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# APPL STATISTICAL THERMODYNAMIC CHEN 610

Colorado School of Mines

GPA 3.98

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This 5 page Class Notes was uploaded by Rosario Hills on Monday October 5, 2015. The Class Notes belongs to CHEN 610 at Colorado School of Mines taught by David Wu in Fall. Since its upload, it has received 13 views. For similar materials see /class/219622/chen-610-colorado-school-of-mines in Chemical Engineering at Colorado School of Mines.

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Date Created: 10/05/15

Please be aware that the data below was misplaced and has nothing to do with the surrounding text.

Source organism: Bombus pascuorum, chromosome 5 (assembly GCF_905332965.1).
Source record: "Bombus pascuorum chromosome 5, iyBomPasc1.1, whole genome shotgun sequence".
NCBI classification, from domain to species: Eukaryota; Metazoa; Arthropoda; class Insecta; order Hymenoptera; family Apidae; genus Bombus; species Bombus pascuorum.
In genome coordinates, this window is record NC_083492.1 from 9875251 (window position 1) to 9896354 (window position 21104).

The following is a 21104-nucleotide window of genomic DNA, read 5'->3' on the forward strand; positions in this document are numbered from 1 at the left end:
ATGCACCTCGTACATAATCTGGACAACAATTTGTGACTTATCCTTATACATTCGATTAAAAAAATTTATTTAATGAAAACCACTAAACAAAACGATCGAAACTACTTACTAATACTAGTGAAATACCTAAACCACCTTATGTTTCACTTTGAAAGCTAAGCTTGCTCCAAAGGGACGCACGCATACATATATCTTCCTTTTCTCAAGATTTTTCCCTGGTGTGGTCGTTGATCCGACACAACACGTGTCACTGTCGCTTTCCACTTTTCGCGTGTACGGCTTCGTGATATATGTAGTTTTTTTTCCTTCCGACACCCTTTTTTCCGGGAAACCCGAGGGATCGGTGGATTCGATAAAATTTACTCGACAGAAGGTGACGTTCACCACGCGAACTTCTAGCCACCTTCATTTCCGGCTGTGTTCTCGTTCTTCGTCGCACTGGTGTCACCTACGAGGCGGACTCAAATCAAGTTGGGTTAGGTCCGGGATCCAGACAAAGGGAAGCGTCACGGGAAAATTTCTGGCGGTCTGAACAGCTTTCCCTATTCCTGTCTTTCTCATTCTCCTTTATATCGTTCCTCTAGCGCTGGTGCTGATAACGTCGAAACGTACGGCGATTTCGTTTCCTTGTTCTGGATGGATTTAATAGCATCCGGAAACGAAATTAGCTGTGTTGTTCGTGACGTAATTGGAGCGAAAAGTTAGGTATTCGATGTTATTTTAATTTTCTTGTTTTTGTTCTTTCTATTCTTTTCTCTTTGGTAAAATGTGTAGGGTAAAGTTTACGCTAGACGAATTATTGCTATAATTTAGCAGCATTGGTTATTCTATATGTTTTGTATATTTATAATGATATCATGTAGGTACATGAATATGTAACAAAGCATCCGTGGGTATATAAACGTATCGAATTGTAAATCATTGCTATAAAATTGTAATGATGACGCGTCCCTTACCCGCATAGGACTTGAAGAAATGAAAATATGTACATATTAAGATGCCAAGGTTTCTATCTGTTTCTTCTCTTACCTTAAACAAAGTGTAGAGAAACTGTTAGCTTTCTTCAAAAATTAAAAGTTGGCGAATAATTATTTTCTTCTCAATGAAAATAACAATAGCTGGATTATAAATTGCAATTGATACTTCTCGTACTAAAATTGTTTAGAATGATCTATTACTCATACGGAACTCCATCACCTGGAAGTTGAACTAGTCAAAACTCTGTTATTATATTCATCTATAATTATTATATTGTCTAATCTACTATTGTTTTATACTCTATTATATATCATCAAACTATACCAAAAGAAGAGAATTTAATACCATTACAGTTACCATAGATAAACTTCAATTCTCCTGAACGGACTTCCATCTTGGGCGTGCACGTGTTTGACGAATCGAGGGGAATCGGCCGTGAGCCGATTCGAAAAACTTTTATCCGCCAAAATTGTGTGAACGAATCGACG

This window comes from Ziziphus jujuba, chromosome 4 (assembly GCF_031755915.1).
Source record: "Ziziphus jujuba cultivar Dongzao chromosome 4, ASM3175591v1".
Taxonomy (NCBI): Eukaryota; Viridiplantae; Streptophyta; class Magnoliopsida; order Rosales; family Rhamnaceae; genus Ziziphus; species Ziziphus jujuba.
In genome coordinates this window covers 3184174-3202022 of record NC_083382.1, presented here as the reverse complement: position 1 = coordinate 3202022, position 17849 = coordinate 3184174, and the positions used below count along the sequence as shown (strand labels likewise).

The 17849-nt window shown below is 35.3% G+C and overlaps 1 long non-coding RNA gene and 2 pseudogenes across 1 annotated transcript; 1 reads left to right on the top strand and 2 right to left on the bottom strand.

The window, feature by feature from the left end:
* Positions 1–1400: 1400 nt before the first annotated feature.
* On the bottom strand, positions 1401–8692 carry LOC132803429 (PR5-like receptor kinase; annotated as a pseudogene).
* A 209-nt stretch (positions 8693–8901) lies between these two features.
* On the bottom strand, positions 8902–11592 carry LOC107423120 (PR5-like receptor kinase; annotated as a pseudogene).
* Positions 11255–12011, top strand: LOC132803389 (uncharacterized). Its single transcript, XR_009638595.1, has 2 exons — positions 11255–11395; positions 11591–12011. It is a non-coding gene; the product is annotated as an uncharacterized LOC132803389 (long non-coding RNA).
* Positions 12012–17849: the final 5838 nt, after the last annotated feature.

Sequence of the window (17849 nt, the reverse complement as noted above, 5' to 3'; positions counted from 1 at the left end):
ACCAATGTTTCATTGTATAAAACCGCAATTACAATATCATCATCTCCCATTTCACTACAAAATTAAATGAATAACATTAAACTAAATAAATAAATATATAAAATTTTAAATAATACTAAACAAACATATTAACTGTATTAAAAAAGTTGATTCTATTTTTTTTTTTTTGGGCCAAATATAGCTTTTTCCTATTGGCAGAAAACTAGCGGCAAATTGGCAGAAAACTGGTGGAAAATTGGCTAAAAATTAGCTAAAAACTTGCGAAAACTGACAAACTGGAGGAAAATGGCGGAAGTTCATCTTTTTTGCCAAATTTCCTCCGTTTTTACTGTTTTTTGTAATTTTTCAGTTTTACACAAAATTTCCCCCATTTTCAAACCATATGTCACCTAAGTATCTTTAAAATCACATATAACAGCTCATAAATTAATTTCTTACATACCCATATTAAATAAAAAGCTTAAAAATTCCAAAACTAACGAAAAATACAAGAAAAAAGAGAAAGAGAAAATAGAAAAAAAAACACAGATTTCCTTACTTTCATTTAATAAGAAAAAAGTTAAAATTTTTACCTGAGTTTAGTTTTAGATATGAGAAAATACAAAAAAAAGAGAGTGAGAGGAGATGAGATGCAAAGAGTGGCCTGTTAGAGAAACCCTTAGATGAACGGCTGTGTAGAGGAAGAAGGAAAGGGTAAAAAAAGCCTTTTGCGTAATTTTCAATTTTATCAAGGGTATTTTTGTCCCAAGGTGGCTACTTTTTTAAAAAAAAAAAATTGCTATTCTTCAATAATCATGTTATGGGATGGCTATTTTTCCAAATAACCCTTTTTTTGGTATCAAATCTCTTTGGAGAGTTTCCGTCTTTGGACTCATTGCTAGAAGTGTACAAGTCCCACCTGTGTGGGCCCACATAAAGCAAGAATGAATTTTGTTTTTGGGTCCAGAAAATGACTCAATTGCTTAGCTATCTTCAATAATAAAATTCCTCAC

Ben Zeidman March 3 2007 CHEN 610 Journal Article Review An Improved Model of Heat Transfer Through Penguin Feathers and Down and Monte Carlo Simulation of Radiative Heat Transfer in Coarse Fibrous Media Introduction Du et a 2007 published in the Journal of Theoretic Biology a study on heat transfer entitled An Improved Model of Heat Transfer through Penguin Feathers and Down Penguin feathers are lightweight and act as an extremely good insulator for heat transfer Since the penguins feathers make up so little of the bird s mass a group from the Hong Kong Polytechnic University set out to model why penguins don t freeze to death The potential applications of their study include further work in materials for clothing and building insulation The primary algorithm they based their study on came from an article by Nisipeanu and Jones published the Journal of Heat Transfer entitled Monte Carlo Simulation of Radiative Heat Transfer in Coarse Fibrous Media Together these articles offer an insightful view into theoretical modeling of real life phenomena particularly with geometry and Monte Carlo simulation Both of which are integral parts of my current research Model The study made several assumptions The Heat transfer was considered to be only due to conduction and radiation natural convection was ignored due to a small Rayleigh number The equation summarizing the heat flow is given blow dT Qmmz k j FRoc Fla 5 dTxdx is for the conductive heat flux and FR F stands for radiative heat flow travelling from the right and left respectively The feather system was modeled using a Monte Carlo method proposed by Nisipeanu and Jones First a Monte Carlo method is used to generate cylinders in three dimensions with uniform radii but otherwise random locations in a control domain Second the Monte Carlo routine generates a starting position and vector for a packet of thermal photons The photon packets that were able to make it across the control domain were tallied as heat loss The only downfall acknowledged by Du et al is that the model assumes a uniform feather distribution about the bird when in reality there are varying distributions to account for feet beaks etc Experimental and Results Using another reference in their paper Du et 0 developed a model based on the Gentoo Penguin Two other models based on simple randomly distributed fibrils were also created The penguin model had a pattern developed to imitate feathers with a fibril radius of 3pm The other models consisted of random fibril distribution one with radii of 3pm and the other with radii of 10pm The Monte Carlo photon simulation was run for a total of 1000000 photons for each model The Monte Carlo results were used to calculate the heat flow and thermal conductance of the models The results were summarized in table 3 from the Du et al paper Model Total Heat Flow Wmz Thermal Conductance Wm2 K Penguin Feathers r 3pm 345 1725 Random r 3 pm 350 175 Random r 10 um 472 236 Table 3 Numerical results for heat loss and thermal conductance The final conclusions reached by the researchers in both papers are that penguin feathers make good insulators The ultimate goal of the Du et 0 study was to optimize the method first proposed in Nisipeanu and Jones They concluded that it is the fine structure of penguin fibrils that allow for the insulation Conclusions While the papers scientific goals may leave something to be desired overall they provided an insightful method of modeling physical phenomena In my opinion the fundamental scientific question being asked llHow do penguins keep from freezing seems a little comical and not fully addressed It is widely accepted that animals evolve to survive in their environments Penguins live in cold climates Naturally they should develop a coat of feathers that shield them from their harsh environments In my opinion modeling penguin feathers is a waste of resources I failed to see how gaining insight into thermal conductivity of penguin feathers advances the stated applications of clothing and building insulation Using feathers and down is already a common practice in society The study validates the fact that penguin feathers are good insulators but failed to provide any new insights as to why The question of how penguin feathers actually work was not addressed In my opinion a study of the structure and composition of the feathers would provide a more useful tool for the development of insulators and clothing The models they used were randomly generated columns that reflected and adsorbed photons If the structure and composition of the feathers was more fully explored significant impact could be made in future development of insulation The papers did however provide an excellent example of modeling physical phenomena Both papers go into significant detail of the generation of their geometric model and the photon generating process In relation to my research anything involving geometry related to quotroundquot material is helpful The development of their fibril models gave me new ideas for my research field models of granular material Second a large portion of my research so far involves Monte Carlo simulation to develop the models also a tool lam employing I particularly enjoyed that both papers developed their equations in a logical and concise manner that was easy to follow While I felt that the papers failed to address any significant scientific issues they provided an excellent example of theoretical modeling Works Reviewed Du et al An improved model of heat transfer through penguin feathers and down Journal of Theoretical Biology 248 2007 727735 Nisipaenu E and Jones P Monte Carlo simulationg of radiative heat transfer in coarse fibrous media Journal of HeatTransfer 125 4 748752 March 06 2008 Statistical Thermodynamics Theogy 0f Powders SF Edwards and RBS Oakeshott Journal Review Report Introduction The present paper presents a derivation of basic Statistical Mechanics principles to study powder systems The approach was followed given the nature of powders which are formed by a large number of particles ranging from 100 to 1016 ml and still can be completely de ned by a small number of parameters and constructed in a reproducible way by macroscopic means Development The authors start setting up the analogies between the descriptive variables of powders and Stat Mech in order to be able to use the Stat Mech ideas Given that powders are static systems where each of the particles is at rest and in contact with the other particles the energy due to thermal temperature is neglected there is no variation of the particles speed due to changes in T and it is the volume who plays the role of the energy Stat Mech Principles In the regular systems the easiest approach is the microcanonical ensemble constant N V and E where the system takes all possible con gurations with equal probability subject to the Hamiltonian function giving constant E In this case the distribution function as studied in the course is given by is 6 Ab 6E H However experimentally it is easier to use the canonical ensemble given that E is not easy to measure In this ensemble the distribution function is given by the expression below where F refers to the Helmholtz free energy FiH Analogy to powders As mentioned before to describe powders the volume occupied by it is the most useful variable Therefore the function W is introduced which similarly to the Hamiltonian gives the volume of the system based on the coordinates of the particles Besides W the function Q is introduced as well which picks out valid configurations of the particle system particles can t overlap and need to be in a stable state Given the assumption that for a given volume all the configurations are equally probable a table is constructed comparing regular systems with powders Statistical 39 39 Powders H W Kb 1 is is 6 95 H e 55W W 6E 6V T 8 X 3 6791 J eiHKbT 67r J39eeWJX FETS YVXS Alfredo Guariguata As we can see the new variable X is the analogue of the Temperature and measures the uf ness of the powder where X0 represents the most compact powder and Xoo the least On the other hand Y is similar to the free Energy but in this case the free volume or effective volume Overall we can see that the new system for powders has less independent variables Stat mech Powders EESV N vVsN FFTVN YYXN After de ning the analogies between stat mech and the powders theory the authors study the volume of a simple particle powder via two methods In the st one they study a 2 or 3 dimension system by looking at a 1D problem where particles of length a can be separated by a maximum distance b They de ne the volume for the system as well as the phase space available N W xn x7171 a and QH ab xn xH xn xn1 a And calculate the entropy of the system to obtain both the free energy and the volume as ab YN N1X1n1XebW e bW VNLbNAX N cothi 2 2 22X The second approach consists on using a smaller set of variables In this case they consider the compactivity of uniform grains and assume that their contribution to the overall volume will depend on the coordination number where vC is the volume of a particle coordinated with c neighbors and vcc is a correction factor for how different coordinated particles contribute to the volume Then the total volume will be given by 3997 W Zvcnc Z V5511 Or naming each gram 1 W 2v va 0 5539 1 1 Finally analyzing a simple example where there are only 2 types of coordination C0 and C1 the distribution function becomes V 1 YN N lncosh 7 VAX 7 6 AT 26 Eve e voAX 6 v1AXN v0vl VO Vl c10 VNTNv0 vltanh 7 From this formulas it can be calculated the maximum and minimum volume corresponding to X0 and X 00 As we can see both approaches are simpli ed models but let us characterize a powder system using Statistical Mechanics The paper argues that it is needed more detailed information of the local structure for a more realistic theory of powder but gives us the overall picture and connection to Stat Mech Alfredo Guariguata